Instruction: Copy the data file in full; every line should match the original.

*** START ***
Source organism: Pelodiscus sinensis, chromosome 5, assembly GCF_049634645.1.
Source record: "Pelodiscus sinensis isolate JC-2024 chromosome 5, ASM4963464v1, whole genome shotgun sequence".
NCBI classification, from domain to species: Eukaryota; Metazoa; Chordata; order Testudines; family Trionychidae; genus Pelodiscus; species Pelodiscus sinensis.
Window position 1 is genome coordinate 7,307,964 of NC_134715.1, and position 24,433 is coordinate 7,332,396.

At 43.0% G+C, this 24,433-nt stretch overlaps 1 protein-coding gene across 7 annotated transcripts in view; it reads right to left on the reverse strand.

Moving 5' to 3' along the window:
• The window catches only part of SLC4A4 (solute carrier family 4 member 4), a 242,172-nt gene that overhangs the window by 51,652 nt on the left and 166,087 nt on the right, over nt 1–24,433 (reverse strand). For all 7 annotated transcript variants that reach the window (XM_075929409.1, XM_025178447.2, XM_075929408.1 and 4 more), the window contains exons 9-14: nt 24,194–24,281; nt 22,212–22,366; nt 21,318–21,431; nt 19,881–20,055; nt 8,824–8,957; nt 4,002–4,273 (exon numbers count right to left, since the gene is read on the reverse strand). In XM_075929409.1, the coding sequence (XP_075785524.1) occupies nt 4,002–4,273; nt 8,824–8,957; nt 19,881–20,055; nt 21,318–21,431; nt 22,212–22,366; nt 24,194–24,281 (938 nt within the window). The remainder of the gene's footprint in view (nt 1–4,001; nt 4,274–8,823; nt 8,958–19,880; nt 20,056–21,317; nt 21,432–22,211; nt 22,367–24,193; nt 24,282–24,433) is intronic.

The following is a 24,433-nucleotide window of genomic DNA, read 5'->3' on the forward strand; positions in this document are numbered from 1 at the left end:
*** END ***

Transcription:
Source organism: Pelodiscus sinensis, chromosome 5, assembly GCF_049634645.1.
Source record: "Pelodiscus sinensis isolate JC-2024 chromosome 5, ASM4963464v1, whole genome shotgun sequence".
NCBI classification, from domain to species: Eukaryota; Metazoa; Chordata; order Testudines; family Trionychidae; genus Pelodiscus; species Pelodiscus sinensis.
Window position 1 is genome coordinate 7,307,964 of NC_134715.1, and position 24,433 is coordinate 7,332,396.

At 43.0% G+C, this 24,433-nt stretch overlaps 1 protein-coding gene across 7 annotated transcripts in view; it reads right to left on the reverse strand.

Moving 5' to 3' along the window:
• The window catches only part of SLC4A4 (solute carrier family 4 member 4), a 242,172-nt gene that overhangs the window by 51,652 nt on the left and 166,087 nt on the right, over nt 1–24,433 (reverse strand). For all 7 annotated transcript variants that reach the window (XM_075929409.1, XM_025178447.2, XM_075929408.1 and 4 more), the window contains exons 9-14: nt 24,194–24,281; nt 22,212–22,366; nt 21,318–21,431; nt 19,881–20,055; nt 8,824–8,957; nt 4,002–4,273 (exon numbers count right to left, since the gene is read on the reverse strand). In XM_075929409.1, the coding sequence (XP_075785524.1) occupies nt 4,002–4,273; nt 8,824–8,957; nt 19,881–20,055; nt 21,318–21,431; nt 22,212–22,366; nt 24,194–24,281 (938 nt within the window). The remainder of the gene's footprint in view (nt 1–4,001; nt 4,274–8,823; nt 8,958–19,880; nt 20,056–21,317; nt 21,432–22,211; nt 22,367–24,193; nt 24,282–24,433) is intronic.

The following is a 24,433-nucleotide window of genomic DNA, read 5'->3' on the forward strand; positions in this document are numbered from 1 at the left end: